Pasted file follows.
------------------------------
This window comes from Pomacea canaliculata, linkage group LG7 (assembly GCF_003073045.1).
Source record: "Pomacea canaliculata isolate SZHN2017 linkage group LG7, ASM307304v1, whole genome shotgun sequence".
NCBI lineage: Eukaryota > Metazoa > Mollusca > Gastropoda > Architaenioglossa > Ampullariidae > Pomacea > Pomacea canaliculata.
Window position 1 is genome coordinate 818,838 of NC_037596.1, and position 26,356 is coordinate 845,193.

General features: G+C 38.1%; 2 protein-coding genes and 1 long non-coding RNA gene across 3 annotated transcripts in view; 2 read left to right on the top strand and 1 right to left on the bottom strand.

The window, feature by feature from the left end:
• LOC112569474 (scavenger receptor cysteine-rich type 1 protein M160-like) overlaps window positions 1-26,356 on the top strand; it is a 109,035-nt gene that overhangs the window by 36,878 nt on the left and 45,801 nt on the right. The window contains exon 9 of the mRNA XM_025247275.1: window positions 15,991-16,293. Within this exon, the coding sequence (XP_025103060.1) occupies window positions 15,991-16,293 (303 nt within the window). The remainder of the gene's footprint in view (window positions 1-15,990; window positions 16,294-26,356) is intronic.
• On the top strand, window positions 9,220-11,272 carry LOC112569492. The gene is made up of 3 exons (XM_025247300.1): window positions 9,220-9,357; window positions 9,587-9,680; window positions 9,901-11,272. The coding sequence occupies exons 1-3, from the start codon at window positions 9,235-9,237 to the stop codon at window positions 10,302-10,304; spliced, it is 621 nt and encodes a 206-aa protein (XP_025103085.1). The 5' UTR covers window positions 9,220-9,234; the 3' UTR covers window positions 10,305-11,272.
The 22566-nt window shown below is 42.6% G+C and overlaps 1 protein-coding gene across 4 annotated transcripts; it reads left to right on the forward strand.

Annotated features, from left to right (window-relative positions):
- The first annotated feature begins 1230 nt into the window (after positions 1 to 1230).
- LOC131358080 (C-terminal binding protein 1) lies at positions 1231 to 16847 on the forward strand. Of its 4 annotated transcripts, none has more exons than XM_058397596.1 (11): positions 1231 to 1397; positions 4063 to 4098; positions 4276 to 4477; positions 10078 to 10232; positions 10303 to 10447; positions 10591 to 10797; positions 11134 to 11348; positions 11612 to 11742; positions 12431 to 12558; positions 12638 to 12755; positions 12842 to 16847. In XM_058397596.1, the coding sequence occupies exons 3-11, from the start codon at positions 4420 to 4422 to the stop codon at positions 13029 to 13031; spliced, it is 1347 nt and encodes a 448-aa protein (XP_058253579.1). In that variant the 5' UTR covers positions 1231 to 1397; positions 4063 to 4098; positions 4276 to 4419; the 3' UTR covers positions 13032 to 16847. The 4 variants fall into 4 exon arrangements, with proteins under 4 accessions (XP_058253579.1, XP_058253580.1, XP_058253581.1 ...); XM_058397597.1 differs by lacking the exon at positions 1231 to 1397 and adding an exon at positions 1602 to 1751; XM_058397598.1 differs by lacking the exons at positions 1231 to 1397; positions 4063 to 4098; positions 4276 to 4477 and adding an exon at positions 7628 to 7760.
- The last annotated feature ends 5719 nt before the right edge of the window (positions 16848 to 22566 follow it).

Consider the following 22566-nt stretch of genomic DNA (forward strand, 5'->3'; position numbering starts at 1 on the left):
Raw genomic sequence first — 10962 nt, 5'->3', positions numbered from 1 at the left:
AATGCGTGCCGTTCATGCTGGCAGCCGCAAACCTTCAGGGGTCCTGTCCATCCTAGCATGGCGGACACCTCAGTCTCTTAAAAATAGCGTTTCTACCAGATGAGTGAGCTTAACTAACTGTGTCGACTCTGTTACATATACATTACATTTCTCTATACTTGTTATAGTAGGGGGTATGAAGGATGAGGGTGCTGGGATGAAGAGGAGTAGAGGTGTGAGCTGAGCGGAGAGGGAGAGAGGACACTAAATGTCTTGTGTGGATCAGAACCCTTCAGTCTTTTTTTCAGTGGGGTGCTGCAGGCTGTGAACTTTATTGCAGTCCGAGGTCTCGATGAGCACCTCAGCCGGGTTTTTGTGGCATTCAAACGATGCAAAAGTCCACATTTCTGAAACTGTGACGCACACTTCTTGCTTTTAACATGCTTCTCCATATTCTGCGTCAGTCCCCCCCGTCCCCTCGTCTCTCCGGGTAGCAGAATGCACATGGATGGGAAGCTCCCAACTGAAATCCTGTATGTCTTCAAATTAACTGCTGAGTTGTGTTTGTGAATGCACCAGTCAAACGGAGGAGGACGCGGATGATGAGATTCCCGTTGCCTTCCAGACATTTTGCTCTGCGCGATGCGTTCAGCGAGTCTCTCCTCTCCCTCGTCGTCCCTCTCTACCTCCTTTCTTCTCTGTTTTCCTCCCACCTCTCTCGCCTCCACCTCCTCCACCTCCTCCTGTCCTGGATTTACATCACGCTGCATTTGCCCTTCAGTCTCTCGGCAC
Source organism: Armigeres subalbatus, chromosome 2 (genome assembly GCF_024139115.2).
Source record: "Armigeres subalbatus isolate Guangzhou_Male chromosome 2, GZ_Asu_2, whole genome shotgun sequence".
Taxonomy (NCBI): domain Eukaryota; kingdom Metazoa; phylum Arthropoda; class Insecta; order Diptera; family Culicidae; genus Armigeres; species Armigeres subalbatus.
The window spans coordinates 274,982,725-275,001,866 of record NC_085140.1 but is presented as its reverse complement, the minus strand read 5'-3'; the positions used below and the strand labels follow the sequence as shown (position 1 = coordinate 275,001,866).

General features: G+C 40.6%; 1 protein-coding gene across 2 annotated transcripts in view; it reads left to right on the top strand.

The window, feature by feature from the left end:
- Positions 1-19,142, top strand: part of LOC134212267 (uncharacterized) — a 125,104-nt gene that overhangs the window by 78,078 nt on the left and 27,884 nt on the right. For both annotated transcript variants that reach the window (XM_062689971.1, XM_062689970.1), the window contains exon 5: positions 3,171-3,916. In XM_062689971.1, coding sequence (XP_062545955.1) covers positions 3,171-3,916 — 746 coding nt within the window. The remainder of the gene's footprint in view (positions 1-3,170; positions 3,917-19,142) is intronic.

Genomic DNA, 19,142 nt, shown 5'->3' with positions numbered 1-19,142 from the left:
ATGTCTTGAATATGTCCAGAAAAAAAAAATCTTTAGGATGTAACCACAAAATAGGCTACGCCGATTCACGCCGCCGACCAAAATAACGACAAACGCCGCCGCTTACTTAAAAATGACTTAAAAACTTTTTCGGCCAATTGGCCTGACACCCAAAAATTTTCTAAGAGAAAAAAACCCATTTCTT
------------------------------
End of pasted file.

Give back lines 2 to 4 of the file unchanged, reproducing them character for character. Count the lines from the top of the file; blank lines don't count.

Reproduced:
Source record: "Pomacea canaliculata isolate SZHN2017 linkage group LG7, ASM307304v1, whole genome shotgun sequence".
NCBI lineage: Eukaryota > Metazoa > Mollusca > Gastropoda > Architaenioglossa > Ampullariidae > Pomacea > Pomacea canaliculata.
Window position 1 is genome coordinate 818,838 of NC_037596.1, and position 26,356 is coordinate 845,193.